The total transverse stretch from extrusion is usually less than 75 and preferably less than 50 percent of the longitudinal stretch after regeneration, to obtain a longitudinal crystalline orientation.

In other words, the tubular film of the invention has a wall thickness of from about 60 to about 90 percent of a prior art tubular film which would be identical, except for being unstretched as described herein. Such a prior art film is not stretched after regeneration to obtain at least a 10 percent increase in surface area and such a prior art film is not longitudinally stretched after regeneration by more than 8 percent. Further such a stretch is not maintained in any prior art film while the film is dried. As a result, such a prior art film does not have the unique properties of the film of the invention, i.e. reduced film thickness, high burst strength, better permeability, superior tensile strength, good dimensional stability and a rewet longitudinal shrinkage of at least 2 and as much as 7 percent.

The invention also includes the method or process for making the above film.

In particular the method comprises:

extruding a tube from viscose;

coagulating the tube in a bath comprising acid and salt to form a regenerated cellulose tubular film;

longitudinally stretching the film by from about 8 to about 40 percent and simultaneously transversely stretching the film by from −20 to +20 percent while wet, the combined longitudinal and transverse stretch being sufficient to increase the surface area of the film by at least ten percent from the surface area immediately after regeneration; and

maintaining said combined stretch during drying, to form a dry tubular film having a wall thickness of from 60 to 90 percent of the same tubular film without the combined stretch.

DETAILED DESCRIPTION OF THE INVENTION

In accordance with the invention, the tubular material 10 comprises regenerated cellulose 11. The tubular film has many uses as a packaging and wrapping material. The tube may, for example, be split to form a film having essentially the same uses as cellophane film. The tubular material is especially suitable for use as a food casing for foodstuffs such as sausage and cheese.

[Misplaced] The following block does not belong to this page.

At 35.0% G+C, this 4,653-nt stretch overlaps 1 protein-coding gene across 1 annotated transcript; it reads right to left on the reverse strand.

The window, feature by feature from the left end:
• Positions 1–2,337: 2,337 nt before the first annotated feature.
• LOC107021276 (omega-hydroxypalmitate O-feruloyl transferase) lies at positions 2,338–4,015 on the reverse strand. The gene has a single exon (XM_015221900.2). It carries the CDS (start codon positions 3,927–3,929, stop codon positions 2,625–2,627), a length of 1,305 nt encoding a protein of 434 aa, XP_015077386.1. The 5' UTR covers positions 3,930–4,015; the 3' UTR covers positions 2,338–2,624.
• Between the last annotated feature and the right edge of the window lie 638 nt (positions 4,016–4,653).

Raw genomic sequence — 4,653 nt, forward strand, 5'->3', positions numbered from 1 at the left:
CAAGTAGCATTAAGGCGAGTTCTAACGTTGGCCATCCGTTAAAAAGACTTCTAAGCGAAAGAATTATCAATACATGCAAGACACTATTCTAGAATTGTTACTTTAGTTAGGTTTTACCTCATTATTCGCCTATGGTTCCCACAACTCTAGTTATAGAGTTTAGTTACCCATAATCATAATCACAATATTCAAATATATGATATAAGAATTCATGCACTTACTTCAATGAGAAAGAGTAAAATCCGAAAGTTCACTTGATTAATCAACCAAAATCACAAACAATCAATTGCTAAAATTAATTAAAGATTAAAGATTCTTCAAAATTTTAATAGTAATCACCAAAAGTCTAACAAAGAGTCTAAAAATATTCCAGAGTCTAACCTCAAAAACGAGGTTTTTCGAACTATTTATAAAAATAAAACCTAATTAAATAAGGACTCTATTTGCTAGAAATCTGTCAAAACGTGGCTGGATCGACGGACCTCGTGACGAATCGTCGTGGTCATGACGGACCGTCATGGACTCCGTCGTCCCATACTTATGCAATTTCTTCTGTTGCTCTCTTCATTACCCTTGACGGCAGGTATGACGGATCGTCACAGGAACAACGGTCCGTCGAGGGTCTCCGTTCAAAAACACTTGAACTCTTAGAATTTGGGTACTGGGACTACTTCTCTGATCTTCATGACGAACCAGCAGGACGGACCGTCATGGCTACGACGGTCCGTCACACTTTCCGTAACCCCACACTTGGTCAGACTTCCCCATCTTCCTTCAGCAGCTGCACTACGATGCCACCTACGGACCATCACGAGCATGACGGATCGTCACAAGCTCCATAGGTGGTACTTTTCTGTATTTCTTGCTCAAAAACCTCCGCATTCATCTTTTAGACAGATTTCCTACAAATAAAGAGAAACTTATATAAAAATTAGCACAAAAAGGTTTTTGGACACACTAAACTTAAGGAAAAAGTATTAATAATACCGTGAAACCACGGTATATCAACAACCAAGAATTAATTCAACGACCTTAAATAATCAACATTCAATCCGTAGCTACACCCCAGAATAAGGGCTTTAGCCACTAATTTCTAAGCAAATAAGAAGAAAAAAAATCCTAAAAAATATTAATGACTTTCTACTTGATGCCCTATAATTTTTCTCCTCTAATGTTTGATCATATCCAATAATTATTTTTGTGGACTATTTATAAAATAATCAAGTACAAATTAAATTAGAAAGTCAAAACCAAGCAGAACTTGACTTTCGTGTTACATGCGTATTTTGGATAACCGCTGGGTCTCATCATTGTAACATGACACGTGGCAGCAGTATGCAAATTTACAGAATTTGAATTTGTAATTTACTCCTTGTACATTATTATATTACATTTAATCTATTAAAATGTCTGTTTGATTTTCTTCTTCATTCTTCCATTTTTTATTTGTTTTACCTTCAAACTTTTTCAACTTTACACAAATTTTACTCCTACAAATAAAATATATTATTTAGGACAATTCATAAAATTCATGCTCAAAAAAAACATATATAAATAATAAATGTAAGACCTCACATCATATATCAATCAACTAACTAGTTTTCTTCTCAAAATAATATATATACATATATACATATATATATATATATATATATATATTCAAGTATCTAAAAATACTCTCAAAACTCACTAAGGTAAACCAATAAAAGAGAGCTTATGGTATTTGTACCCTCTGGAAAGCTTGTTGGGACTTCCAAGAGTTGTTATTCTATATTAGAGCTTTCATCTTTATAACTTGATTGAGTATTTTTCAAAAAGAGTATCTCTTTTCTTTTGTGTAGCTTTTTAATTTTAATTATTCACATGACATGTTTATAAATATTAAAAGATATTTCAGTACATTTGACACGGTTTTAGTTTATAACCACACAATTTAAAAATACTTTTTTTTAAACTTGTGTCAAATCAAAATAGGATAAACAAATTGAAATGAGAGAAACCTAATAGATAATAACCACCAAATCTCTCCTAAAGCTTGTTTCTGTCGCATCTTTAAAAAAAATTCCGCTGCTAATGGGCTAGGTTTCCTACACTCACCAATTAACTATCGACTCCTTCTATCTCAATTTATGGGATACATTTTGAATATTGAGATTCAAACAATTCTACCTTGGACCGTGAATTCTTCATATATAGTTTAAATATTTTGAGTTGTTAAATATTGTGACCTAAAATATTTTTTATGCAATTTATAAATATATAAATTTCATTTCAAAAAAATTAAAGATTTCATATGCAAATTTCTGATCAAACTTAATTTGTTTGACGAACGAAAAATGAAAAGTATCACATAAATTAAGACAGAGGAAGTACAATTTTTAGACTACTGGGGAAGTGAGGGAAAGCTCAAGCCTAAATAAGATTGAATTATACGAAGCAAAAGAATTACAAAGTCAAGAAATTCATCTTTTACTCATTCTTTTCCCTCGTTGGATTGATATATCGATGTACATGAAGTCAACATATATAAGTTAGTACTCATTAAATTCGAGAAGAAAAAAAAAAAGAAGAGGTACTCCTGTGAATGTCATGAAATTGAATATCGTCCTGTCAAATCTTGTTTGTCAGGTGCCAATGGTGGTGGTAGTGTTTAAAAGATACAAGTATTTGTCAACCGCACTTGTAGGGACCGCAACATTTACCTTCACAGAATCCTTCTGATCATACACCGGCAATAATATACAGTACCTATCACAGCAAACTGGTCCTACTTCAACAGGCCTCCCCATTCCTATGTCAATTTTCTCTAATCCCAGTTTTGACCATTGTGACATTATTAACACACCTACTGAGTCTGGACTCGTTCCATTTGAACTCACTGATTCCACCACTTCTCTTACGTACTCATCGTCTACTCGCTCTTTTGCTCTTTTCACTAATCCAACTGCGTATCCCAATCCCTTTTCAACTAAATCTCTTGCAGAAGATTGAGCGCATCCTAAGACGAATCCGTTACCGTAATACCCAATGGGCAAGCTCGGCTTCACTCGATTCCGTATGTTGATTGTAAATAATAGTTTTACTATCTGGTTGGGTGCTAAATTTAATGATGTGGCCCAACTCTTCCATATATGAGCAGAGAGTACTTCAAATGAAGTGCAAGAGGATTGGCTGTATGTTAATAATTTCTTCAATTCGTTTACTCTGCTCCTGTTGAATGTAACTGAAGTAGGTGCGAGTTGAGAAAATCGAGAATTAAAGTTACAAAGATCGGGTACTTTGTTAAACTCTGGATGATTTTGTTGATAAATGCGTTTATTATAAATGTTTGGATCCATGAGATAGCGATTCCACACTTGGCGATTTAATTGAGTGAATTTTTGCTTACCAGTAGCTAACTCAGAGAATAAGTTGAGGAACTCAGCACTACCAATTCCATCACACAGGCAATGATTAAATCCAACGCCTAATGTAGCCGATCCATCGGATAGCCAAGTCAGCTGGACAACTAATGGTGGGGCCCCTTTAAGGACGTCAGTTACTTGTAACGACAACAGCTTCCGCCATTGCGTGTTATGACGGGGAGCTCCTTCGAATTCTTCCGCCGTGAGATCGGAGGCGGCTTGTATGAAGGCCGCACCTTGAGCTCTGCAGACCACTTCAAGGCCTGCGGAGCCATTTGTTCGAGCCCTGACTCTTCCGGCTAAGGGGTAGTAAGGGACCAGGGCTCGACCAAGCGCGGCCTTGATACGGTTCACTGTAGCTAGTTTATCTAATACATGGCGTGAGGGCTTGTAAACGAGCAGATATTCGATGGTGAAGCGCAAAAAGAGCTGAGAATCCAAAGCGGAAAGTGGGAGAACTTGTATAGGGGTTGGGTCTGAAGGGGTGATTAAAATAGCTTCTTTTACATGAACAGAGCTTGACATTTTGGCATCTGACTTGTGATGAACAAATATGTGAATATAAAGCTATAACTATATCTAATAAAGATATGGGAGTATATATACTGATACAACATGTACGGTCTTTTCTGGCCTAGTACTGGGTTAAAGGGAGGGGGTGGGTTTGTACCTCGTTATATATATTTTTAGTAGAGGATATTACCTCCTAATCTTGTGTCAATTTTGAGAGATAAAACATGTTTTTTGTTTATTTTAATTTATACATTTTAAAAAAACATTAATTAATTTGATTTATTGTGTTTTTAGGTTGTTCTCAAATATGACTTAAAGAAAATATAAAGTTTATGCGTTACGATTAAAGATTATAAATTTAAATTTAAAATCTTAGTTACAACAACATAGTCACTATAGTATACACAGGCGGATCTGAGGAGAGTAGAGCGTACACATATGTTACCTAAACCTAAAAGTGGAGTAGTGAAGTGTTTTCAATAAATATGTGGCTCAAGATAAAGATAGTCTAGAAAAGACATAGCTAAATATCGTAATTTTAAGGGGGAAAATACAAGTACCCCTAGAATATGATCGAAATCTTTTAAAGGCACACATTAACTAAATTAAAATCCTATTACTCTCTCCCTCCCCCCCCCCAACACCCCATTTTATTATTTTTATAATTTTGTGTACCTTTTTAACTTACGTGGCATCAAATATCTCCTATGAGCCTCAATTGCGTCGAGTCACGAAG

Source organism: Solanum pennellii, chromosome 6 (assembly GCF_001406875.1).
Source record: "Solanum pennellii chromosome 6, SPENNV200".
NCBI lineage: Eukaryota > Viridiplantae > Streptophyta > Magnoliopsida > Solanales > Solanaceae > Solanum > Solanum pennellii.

The casing is made by extruding viscose which may be any modified or unmodified cellulose solution, e.g. a solution of cellulose in an amine oxide or in a mixture of copper hydroxide and ammonium hydroxide (cuprammonium process) or a solution of cellulose aminomethanate. However, the viscose is usually alkali cellulose reacted with carbon disulfide (xanthate viscose) or a solution of a non-derivatized cellulose in amine oxide and water. The viscose is extruded either into the form of a tube or to impregnate a fiber web formed in the shape of a tube. The tube is preferably unreinforced so that the reinforcement does not restrict the stretching operation.

The viscose is then regenerated. Such regeneration primarily occurs in one or more acid and salt baths in the case of xanthate viscose. Regeneration as used herein means the essentially complete regeneration obtained in a final regeneration bath before drying. In the case of derivatized cellulose, where regeneration occurs by removal of solubilizing groups, it is believed that such regeneration results in the removal of at least 90 percent of solubilizing groups added to the cellulose during the process (e.g., CS2 in xanthate viscose, and aminomethanate groups in aminomethanate viscose). The regenerated film before drying is self supporting and stretchable. In solvent processes which dissolve unmodified cellulose, e.g., solutions in an amine oxide, regeneration means the final solvent removal step to form a self supporting stretchable film, before drying.